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New Work: New York Philharmonic

Today the New York Philharmonic announces its 2009–2010 season and introduces a new graphic identity designed by Paula Scher. The identity coincides with the arrival of Alan Gilbert, the Philharmonic’s next music director, and acknowledges the orchestra’s long heritage of distinguished conductors by taking as its inspiration the graphic line of the baton.

A preview of the identity after the jump.


Founded in 1842, the New York Philharmonic is the oldest active symphony orchestra in the United States. The organization was seeking a new institutional identity to coincide with Gilbert’s beginning as its next music director starting with its 2009–2010 season. (The appointment is particularly exciting for the Philharmonic as Gilbert is considered family—he is the first native New Yorker to hold the post and both of his parents were violinists for the company.)

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The Philharmonic has always been well regarded for its eminent conductors, and the new identity takes as its inspiration the graphic line of the baton. The baton icon bisects a circular wordmark, set in italic Akzidenz Grotesk, that emphasizes the dynamism of the organization. Many symphony orchestras represent themselves with logos adapted from musical notation. Scher’s identity establishes a distinctive, original mark that is reminiscent of musical symbols while at the same time being wholly new and contemporary. One of Scher’s goals was to create a mark that would be universally recognizable, as the Philharmonic is internationally renowned and performs all over the world—in 2008, it was invited to perform in North Korea, and became the first U.S. performing arts group to visit the country since the end of the Korean War.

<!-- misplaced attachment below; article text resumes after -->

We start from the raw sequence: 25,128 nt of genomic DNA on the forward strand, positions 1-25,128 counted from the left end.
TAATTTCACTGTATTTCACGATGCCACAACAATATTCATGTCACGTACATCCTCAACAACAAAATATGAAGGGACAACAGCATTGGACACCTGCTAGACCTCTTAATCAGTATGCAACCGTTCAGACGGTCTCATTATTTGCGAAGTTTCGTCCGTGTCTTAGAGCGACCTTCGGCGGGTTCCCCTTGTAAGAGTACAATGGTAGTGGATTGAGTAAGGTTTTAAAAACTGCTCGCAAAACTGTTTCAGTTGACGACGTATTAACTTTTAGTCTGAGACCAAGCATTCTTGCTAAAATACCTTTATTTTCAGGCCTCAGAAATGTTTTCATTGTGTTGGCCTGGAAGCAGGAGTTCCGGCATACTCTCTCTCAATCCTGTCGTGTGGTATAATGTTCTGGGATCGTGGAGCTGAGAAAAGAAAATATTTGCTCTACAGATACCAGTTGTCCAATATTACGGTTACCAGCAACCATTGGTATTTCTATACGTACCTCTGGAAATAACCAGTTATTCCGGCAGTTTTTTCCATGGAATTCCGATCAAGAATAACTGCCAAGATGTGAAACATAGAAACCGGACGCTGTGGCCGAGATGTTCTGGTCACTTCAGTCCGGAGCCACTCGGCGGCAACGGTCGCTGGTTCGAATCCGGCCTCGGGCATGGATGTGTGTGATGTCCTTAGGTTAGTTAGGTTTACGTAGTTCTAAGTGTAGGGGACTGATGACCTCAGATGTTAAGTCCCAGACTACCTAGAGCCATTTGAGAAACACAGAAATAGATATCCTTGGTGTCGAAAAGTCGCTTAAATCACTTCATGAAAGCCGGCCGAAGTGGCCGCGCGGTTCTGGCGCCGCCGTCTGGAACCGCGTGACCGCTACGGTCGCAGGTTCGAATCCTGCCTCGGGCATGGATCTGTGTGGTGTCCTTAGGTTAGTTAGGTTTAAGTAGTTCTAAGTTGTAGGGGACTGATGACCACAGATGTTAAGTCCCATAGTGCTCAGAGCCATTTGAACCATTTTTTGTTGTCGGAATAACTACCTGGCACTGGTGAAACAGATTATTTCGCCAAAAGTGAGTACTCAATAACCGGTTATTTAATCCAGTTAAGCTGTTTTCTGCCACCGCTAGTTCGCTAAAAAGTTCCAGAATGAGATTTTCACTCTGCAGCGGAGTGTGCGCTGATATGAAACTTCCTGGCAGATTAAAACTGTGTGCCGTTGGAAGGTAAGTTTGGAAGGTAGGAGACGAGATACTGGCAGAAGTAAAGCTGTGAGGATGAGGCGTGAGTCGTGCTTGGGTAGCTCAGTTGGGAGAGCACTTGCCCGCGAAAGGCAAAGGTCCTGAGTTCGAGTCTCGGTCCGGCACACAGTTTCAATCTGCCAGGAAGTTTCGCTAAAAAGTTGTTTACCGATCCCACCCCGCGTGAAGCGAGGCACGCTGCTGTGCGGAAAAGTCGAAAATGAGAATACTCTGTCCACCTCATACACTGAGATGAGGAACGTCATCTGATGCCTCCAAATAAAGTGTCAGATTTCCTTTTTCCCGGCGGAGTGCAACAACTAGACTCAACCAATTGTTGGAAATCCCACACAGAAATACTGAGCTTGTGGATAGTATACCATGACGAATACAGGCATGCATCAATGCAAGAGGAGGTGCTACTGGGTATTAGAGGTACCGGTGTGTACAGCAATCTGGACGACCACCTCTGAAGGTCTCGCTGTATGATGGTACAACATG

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Scher previously designed identities for two of Lincoln Center’s other major constituents, The Metropolitan Opera (2006) and New York City Ballet (2008). (She also designed the identity for Jazz at Lincoln Center when it moved from the campus to its own home in the Time Warner Center in 2004.) For Scher, it was important that the Philharmonic identity stand apart from the other organizations’ logos without appearing out of place.

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The Philharmonic’s institutional identity has a built-in flexibility that can accommodate the varied needs of the organization. The two elements—the circular wordmark and the line graphic—may appear together or apart, in multiples, rotated or layered, to create patterns of line and shape. The line of the baton may be used as a decorative motif or to set apart blocks of information. The system uses a strong, bold color palette that can be updated seasonally and is paired with elegant black and white photography of the musicians.

The identity will be applied to the Philharmonic’s institutional communications and promotion material including programs, brochures, calendars, tickets and the website, as well as environmental graphics for its home in Avery Fisher Hall at Lincoln Center. The full system will be implemented later this year.

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Project Team: Paula Scher, partner-in-charge; Lenny Naar and Drea Zlanabitnig, designers.